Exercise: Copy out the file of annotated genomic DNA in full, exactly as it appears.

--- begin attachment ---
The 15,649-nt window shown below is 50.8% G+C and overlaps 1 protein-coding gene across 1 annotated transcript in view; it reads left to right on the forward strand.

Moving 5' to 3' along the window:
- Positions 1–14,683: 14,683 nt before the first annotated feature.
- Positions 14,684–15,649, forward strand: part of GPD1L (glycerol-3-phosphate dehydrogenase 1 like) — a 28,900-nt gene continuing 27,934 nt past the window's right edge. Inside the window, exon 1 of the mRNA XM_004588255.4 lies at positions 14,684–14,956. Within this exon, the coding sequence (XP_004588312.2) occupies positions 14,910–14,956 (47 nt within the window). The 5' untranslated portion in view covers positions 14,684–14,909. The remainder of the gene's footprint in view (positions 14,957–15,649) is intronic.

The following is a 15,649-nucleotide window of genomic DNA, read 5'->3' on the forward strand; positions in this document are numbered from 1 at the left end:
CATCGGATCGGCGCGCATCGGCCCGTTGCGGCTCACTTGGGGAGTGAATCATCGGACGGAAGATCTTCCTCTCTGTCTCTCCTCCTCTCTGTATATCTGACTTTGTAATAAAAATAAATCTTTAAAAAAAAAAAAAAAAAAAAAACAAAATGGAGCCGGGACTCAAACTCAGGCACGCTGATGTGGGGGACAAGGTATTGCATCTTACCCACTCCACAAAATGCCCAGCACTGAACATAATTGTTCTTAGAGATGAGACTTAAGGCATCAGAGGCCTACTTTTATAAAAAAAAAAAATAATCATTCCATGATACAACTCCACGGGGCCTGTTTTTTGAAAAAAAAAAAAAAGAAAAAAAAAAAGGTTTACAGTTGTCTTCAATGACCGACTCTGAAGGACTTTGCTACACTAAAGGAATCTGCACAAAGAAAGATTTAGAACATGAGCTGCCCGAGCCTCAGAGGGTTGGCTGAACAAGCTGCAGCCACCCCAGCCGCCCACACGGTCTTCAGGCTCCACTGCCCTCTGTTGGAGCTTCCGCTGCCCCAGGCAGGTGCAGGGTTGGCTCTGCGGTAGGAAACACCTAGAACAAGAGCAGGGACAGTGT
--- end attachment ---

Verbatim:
The 15,649-nt window shown below is 50.8% G+C and overlaps 1 protein-coding gene across 1 annotated transcript in view; it reads left to right on the forward strand.

Moving 5' to 3' along the window:
- Positions 1–14,683: 14,683 nt before the first annotated feature.
- Positions 14,684–15,649, forward strand: part of GPD1L (glycerol-3-phosphate dehydrogenase 1 like) — a 28,900-nt gene continuing 27,934 nt past the window's right edge. Inside the window, exon 1 of the mRNA XM_004588255.4 lies at positions 14,684–14,956. Within this exon, the coding sequence (XP_004588312.2) occupies positions 14,910–14,956 (47 nt within the window). The 5' untranslated portion in view covers positions 14,684–14,909. The remainder of the gene's footprint in view (positions 14,957–15,649) is intronic.

The following is a 15,649-nucleotide window of genomic DNA, read 5'->3' on the forward strand; positions in this document are numbered from 1 at the left end:
CATCGGATCGGCGCGCATCGGCCCGTTGCGGCTCACTTGGGGAGTGAATCATCGGACGGAAGATCTTCCTCTCTGTCTCTCCTCCTCTCTGTATATCTGACTTTGTAATAAAAATAAATCTTTAAAAAAAAAAAAAAAAAAAAAACAAAATGGAGCCGGGACTCAAACTCAGGCACGCTGATGTGGGGGACAAGGTATTGCATCTTACCCACTCCACAAAATGCCCAGCACTGAACATAATTGTTCTTAGAGATGAGACTTAAGGCATCAGAGGCCTACTTTTATAAAAAAAAAAAATAATCATTCCATGATACAACTCCACGGGGCCTGTTTTTTGAAAAAAAAAAAAAAGAAAAAAAAAAAGGTTTACAGTTGTCTTCAATGACCGACTCTGAAGGACTTTGCTACACTAAAGGAATCTGCACAAAGAAAGATTTAGAACATGAGCTGCCCGAGCCTCAGAGGGTTGGCTGAACAAGCTGCAGCCACCCCAGCCGCCCACACGGTCTTCAGGCTCCACTGCCCTCTGTTGGAGCTTCCGCTGCCCCAGGCAGGTGCAGGGTTGGCTCTGCGGTAGGAAACACCTAGAACAAGAGCAGGGACAGTGT